“We didn’t think it was going to end like that,” Hunwick said. “We thought we were going to come out on top.”

For a while, it looked like Michigan would. It outshot Miami (Ohio) 20-6 in the first overtime. The Wolverines had multiple opportunities, including a goal waved off and another shot that hit the crossbar.

The dream run with the walk-on goalie, the still-recovering-from-injury captain and the team that was trying to play for a national championship essentially at home looked to be alive.

Between periods, junior forward Louie Caporusso said, Michigan kept reminding itself it had nothing to lose, even if in reality it had everything in the balance. They kept saying Miami is supposed to be here, they had all the pressure.

And while that’s true, Michigan knew what it was playing for, too.

Then Hirschfeld stepped in and ripped it all away, sending Michigan into a locker room filled with silence and tears.

“Just dead,” Caporusso said. “It was just a dead locker room. That’s what happens when you come so far and it’s just taken right from under you.”

Michael Rothstein covers University of Michigan sports for He can be reached at (734) 623-2558, by e-mail at or follow along on Twitter @mikerothstein.



Wed, Mar 31, 2010 : 7:26 p.m.

Michael: You obviously glossed over the biggest play of the game: Michigan's winning goal in the first overtime. The goal was disallowed supposedly because a penalty was being called on a Miami player. But Michigan had the puck, so the whistle wouldn't blow until Miami regained possession. The on ice official blew the whistle erringly because Miami touched the puck but never possessed it. After the game NCAA officials supervisor Steve Piotrowski told a Daily reporter that the whistle blew because Miami "touched" the puck. I've attached the actual rule itself which clarifies the possession question. Michigan has been paying the NCAA for its mistakes since Chris Webber stepped on campus nearly a generation ago. Today an NCAA probe into the misuse of football "practice time" threatens sanctions, probation or worse. It's time the NCAA is accountable for its own mistakes. The NCAA owes Michigan a rematch against Miami next Tuesday night at Ford Field. I don't think there's another game scheduled there that night. c. The appropriate on-ice official shall use a delayed whistle when a foul is committed against the team in possession of the puck, thereby HR-50 RULE 4 / PENALTIES postponing the stoppage of play until the offending team shall have possession and control of the puck. The last player to control the puck, other than the goalkeeper, is the last player to be deemed in possession of the puck. Control of the puck is defined as the act of propelling the puck with the stick, hand or skate. Possession and control is not a rebound off the goalkeeper, an opposing player, the goal or the boards or any incidental contact with the body or equipment of an opposing player. Batting the puck with the hand or kicking the puck is considered to be controlling the puck. Touching the puck (e.g., poke check or deflection) is not considered control of the puck. During a delayed penalty, a goal may not be scored by the penalized team as a result of a deflection off of a penalized team player.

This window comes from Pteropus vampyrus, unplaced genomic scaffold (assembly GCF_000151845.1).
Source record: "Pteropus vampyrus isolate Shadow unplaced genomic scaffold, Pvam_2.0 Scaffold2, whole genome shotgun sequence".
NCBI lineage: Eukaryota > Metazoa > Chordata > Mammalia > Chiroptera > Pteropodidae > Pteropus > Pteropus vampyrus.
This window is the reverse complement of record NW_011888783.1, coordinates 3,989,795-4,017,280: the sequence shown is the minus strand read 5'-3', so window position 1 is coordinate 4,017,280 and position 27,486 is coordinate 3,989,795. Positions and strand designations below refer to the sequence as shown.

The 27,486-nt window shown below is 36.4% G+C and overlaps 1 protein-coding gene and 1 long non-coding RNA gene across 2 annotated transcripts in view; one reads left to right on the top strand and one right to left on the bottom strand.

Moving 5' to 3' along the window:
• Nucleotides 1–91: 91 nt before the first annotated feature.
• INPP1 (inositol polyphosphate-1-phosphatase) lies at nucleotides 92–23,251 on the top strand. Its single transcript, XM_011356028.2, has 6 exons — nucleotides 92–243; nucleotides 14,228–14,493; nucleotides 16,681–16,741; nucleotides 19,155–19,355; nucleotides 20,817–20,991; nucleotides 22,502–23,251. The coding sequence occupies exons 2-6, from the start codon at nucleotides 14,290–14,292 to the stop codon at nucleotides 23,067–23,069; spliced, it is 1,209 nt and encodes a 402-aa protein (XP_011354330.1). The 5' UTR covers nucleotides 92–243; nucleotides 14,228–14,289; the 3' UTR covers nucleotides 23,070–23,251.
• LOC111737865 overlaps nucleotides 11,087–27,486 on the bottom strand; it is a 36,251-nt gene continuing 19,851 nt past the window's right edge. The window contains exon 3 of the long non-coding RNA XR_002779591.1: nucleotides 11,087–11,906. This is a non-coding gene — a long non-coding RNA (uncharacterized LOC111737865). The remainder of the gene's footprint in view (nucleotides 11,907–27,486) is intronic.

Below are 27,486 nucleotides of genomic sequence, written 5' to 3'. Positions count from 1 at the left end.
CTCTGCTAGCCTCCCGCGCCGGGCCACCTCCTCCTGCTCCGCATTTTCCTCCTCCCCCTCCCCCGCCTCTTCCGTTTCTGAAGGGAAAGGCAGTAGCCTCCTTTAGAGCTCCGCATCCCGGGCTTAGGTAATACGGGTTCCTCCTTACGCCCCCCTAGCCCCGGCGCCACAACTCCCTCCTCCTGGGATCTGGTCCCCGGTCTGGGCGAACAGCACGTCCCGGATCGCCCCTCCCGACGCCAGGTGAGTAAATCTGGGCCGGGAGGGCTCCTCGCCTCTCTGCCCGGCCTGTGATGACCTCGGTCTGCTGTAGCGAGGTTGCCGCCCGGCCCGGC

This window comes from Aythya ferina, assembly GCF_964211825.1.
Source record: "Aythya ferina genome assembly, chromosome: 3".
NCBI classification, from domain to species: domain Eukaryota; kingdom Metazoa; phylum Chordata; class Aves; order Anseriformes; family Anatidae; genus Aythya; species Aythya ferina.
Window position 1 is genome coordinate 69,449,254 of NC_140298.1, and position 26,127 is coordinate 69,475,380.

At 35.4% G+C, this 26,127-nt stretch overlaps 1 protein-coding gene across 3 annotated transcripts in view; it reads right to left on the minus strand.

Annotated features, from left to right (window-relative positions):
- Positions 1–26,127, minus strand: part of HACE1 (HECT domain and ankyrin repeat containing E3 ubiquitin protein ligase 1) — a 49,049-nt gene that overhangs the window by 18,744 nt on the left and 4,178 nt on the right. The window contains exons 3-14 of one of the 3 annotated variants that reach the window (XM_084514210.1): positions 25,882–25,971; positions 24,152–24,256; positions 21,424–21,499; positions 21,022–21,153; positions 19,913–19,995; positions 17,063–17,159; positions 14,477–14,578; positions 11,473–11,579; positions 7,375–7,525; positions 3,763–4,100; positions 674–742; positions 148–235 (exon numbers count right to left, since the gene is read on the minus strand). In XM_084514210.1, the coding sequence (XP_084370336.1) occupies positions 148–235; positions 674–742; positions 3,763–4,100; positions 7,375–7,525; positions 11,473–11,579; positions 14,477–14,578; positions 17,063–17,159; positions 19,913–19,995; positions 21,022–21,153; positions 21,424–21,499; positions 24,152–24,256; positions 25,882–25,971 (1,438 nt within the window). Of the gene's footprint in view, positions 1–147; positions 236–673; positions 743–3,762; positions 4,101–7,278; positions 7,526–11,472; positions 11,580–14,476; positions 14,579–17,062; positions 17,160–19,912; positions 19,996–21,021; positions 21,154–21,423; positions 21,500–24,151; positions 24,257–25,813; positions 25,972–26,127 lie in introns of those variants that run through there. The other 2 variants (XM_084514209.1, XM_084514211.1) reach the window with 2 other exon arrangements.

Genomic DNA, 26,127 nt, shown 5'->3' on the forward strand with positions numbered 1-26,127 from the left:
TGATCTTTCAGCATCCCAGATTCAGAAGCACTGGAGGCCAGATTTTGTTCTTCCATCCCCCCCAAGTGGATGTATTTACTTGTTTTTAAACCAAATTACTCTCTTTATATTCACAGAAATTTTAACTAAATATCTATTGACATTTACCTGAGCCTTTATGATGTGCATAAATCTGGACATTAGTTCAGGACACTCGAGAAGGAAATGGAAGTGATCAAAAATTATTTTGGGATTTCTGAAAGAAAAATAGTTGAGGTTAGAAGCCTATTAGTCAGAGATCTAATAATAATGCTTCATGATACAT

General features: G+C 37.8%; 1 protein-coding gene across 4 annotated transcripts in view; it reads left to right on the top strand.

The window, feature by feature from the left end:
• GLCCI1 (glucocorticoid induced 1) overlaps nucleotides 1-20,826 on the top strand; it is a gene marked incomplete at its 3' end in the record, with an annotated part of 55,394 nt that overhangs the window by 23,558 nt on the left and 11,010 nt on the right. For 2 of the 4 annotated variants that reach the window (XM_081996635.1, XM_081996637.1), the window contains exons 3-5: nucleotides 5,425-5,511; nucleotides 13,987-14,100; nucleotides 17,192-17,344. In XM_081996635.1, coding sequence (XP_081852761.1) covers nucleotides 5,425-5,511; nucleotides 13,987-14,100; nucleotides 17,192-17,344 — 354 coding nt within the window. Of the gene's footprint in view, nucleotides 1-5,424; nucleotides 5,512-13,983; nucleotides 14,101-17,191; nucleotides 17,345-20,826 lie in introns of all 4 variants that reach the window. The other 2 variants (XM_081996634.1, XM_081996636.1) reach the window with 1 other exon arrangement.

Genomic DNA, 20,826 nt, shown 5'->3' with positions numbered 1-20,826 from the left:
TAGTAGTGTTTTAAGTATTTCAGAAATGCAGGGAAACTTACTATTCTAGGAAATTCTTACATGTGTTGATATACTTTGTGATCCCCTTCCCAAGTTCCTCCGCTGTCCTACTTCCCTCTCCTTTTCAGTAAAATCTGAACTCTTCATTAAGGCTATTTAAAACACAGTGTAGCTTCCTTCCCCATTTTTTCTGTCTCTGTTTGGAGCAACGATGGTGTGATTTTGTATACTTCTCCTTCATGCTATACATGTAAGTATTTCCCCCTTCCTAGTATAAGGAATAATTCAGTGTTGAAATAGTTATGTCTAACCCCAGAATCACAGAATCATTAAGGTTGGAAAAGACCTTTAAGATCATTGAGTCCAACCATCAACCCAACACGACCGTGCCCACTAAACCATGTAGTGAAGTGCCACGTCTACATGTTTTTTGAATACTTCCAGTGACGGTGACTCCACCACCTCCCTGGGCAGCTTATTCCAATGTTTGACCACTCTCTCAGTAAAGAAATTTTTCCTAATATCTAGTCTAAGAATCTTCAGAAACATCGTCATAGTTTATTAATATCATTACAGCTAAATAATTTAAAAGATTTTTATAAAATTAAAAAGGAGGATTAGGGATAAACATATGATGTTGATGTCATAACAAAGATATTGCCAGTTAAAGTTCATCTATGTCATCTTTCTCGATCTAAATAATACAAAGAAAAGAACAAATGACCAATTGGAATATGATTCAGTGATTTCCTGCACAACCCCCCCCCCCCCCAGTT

Mon, Mar 29, 2010 : 10:14 p.m.

Damn this team had a GREAT run. As a Michigan alum, I feel that this team represented my great university with the type of character and fight that make me proud to be a Michigan Wolverine. Thanks to Red and the boys for bringing some much needed pride back to A2. Go Blue!